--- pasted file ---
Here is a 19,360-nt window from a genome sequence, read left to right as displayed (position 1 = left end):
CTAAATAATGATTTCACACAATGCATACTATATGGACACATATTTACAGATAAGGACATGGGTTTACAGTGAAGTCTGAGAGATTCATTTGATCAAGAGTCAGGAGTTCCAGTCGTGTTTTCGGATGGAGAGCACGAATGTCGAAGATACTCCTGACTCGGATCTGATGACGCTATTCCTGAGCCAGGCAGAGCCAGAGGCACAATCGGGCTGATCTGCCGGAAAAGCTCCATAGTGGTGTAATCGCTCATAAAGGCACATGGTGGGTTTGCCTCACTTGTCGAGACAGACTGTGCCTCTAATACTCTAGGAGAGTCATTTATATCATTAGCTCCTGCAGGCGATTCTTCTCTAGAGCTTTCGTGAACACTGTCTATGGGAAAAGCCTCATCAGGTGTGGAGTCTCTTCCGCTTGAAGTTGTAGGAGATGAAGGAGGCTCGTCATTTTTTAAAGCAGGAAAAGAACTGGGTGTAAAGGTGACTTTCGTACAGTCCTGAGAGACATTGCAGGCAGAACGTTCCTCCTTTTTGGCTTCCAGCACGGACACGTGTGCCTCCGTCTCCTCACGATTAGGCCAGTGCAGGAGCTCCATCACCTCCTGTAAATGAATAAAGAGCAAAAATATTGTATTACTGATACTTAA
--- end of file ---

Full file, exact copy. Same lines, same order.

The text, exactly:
Here is a 19,360-nt window from a genome sequence, read left to right as displayed (position 1 = left end):
CTAAATAATGATTTCACACAATGCATACTATATGGACACATATTTACAGATAAGGACATGGGTTTACAGTGAAGTCTGAGAGATTCATTTGATCAAGAGTCAGGAGTTCCAGTCGTGTTTTCGGATGGAGAGCACGAATGTCGAAGATACTCCTGACTCGGATCTGATGACGCTATTCCTGAGCCAGGCAGAGCCAGAGGCACAATCGGGCTGATCTGCCGGAAAAGCTCCATAGTGGTGTAATCGCTCATAAAGGCACATGGTGGGTTTGCCTCACTTGTCGAGACAGACTGTGCCTCTAATACTCTAGGAGAGTCATTTATATCATTAGCTCCTGCAGGCGATTCTTCTCTAGAGCTTTCGTGAACACTGTCTATGGGAAAAGCCTCATCAGGTGTGGAGTCTCTTCCGCTTGAAGTTGTAGGAGATGAAGGAGGCTCGTCATTTTTTAAAGCAGGAAAAGAACTGGGTGTAAAGGTGACTTTCGTACAGTCCTGAGAGACATTGCAGGCAGAACGTTCCTCCTTTTTGGCTTCCAGCACGGACACGTGTGCCTCCGTCTCCTCACGATTAGGCCAGTGCAGGAGCTCCATCACCTCCTGTAAATGAATAAAGAGCAAAAATATTGTATTACTGATACTTAA